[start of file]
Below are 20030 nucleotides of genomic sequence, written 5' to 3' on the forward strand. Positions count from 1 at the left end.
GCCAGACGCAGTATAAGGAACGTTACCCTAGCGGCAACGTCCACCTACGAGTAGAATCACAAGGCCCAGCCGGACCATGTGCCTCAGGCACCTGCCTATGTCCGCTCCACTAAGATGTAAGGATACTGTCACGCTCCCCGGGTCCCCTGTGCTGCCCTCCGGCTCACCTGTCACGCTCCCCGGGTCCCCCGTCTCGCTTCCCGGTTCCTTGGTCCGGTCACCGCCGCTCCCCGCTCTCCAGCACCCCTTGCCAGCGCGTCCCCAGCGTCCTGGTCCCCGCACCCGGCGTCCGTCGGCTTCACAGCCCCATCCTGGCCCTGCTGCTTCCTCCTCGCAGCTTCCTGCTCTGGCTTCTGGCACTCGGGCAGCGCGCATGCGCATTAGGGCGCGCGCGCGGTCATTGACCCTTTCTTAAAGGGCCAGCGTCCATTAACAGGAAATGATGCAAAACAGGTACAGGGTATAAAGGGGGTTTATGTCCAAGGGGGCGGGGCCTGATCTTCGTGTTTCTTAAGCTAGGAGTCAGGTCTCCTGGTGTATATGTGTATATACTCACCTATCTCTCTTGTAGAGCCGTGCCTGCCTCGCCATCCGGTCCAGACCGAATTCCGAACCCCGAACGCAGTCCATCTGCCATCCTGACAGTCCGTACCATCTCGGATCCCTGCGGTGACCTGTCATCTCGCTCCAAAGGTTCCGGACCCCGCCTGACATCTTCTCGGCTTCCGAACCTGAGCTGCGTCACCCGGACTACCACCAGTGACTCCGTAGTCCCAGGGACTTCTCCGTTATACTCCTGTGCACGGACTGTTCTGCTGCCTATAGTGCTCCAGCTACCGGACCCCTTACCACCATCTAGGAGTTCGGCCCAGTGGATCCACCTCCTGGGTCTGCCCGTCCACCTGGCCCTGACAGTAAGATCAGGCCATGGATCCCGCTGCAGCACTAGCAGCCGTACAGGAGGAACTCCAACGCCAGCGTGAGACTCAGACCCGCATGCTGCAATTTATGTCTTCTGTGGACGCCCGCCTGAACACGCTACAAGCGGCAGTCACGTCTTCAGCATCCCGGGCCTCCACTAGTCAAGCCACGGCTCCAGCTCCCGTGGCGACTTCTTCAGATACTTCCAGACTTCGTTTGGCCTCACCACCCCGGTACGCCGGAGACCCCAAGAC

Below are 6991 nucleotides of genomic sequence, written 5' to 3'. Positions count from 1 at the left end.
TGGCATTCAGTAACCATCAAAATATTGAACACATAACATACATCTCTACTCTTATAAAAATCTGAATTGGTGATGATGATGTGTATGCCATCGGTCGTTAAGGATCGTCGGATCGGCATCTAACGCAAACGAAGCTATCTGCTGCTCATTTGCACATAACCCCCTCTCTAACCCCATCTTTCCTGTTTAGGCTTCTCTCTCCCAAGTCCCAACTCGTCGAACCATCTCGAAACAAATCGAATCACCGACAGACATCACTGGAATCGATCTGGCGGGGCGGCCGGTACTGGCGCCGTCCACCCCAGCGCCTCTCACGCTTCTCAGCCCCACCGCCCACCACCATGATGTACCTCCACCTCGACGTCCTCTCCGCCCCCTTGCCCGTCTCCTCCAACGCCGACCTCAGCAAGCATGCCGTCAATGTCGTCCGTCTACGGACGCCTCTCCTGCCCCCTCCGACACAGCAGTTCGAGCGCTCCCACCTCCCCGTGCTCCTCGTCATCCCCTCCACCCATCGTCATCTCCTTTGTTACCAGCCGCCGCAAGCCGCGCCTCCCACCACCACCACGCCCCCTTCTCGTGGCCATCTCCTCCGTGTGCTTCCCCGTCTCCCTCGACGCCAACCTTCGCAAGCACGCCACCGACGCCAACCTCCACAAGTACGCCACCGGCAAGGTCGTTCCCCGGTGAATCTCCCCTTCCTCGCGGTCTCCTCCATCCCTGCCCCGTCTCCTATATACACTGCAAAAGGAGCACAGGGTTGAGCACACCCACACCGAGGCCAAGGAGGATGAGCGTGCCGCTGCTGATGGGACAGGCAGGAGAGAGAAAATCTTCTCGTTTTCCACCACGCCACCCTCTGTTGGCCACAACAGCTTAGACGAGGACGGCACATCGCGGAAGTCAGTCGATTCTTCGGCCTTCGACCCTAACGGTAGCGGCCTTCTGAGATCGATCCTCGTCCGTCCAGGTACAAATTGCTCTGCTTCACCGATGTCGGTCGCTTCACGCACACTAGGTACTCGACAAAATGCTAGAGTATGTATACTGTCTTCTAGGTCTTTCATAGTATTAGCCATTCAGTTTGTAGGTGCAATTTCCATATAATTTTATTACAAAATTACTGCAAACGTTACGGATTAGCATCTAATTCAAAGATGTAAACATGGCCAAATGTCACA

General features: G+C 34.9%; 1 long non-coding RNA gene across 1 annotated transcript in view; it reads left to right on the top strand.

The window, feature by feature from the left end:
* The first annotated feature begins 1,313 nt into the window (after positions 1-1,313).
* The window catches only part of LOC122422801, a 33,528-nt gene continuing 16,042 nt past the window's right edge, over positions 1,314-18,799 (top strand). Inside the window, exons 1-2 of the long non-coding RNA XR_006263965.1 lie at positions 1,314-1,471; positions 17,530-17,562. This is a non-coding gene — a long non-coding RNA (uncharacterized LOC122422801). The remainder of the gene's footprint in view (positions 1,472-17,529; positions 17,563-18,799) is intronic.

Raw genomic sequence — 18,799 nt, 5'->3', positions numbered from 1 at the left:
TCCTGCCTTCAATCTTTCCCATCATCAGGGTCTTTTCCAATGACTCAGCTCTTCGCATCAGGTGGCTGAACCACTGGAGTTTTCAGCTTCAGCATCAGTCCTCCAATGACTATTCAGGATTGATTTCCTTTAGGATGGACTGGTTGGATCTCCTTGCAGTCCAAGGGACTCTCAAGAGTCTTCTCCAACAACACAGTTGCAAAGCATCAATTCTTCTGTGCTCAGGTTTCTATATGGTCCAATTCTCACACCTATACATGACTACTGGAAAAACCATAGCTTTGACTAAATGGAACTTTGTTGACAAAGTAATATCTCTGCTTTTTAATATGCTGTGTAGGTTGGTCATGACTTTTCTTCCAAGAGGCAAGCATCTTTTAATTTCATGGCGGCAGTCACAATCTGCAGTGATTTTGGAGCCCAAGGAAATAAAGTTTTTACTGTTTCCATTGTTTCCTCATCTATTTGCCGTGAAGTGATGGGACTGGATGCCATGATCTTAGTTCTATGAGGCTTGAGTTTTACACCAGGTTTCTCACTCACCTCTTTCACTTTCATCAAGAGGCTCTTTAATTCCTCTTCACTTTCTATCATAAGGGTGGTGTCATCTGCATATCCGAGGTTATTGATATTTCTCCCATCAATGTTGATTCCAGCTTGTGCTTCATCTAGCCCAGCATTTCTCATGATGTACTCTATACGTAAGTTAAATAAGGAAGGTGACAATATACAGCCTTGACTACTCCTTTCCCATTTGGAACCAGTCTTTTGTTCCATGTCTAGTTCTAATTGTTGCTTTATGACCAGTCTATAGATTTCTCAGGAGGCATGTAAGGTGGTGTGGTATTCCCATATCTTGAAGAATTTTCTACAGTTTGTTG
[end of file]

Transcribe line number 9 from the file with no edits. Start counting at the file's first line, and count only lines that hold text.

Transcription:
Raw genomic sequence — 18,799 nt, 5'->3', positions numbered from 1 at the left: